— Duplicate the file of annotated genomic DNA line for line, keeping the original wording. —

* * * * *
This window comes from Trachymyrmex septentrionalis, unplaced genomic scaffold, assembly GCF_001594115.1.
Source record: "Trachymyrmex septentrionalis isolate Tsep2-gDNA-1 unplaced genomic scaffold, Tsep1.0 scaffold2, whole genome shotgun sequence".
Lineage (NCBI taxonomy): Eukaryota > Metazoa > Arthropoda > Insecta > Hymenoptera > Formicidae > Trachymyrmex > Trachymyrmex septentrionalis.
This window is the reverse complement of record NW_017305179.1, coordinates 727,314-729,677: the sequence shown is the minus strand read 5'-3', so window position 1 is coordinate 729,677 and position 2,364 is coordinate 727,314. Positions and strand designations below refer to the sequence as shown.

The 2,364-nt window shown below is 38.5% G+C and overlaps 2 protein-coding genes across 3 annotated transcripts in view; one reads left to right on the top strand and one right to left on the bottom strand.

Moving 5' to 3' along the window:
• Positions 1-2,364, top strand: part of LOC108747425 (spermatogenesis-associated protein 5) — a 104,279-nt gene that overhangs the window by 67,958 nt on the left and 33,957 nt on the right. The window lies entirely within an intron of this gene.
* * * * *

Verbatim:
This window comes from Trachymyrmex septentrionalis, unplaced genomic scaffold, assembly GCF_001594115.1.
Source record: "Trachymyrmex septentrionalis isolate Tsep2-gDNA-1 unplaced genomic scaffold, Tsep1.0 scaffold2, whole genome shotgun sequence".
Lineage (NCBI taxonomy): Eukaryota > Metazoa > Arthropoda > Insecta > Hymenoptera > Formicidae > Trachymyrmex > Trachymyrmex septentrionalis.
This window is the reverse complement of record NW_017305179.1, coordinates 727,314-729,677: the sequence shown is the minus strand read 5'-3', so window position 1 is coordinate 729,677 and position 2,364 is coordinate 727,314. Positions and strand designations below refer to the sequence as shown.

The 2,364-nt window shown below is 38.5% G+C and overlaps 2 protein-coding genes across 3 annotated transcripts in view; one reads left to right on the top strand and one right to left on the bottom strand.

Moving 5' to 3' along the window:
• Positions 1-2,364, top strand: part of LOC108747425 (spermatogenesis-associated protein 5) — a 104,279-nt gene that overhangs the window by 67,958 nt on the left and 33,957 nt on the right. The window lies entirely within an intron of this gene.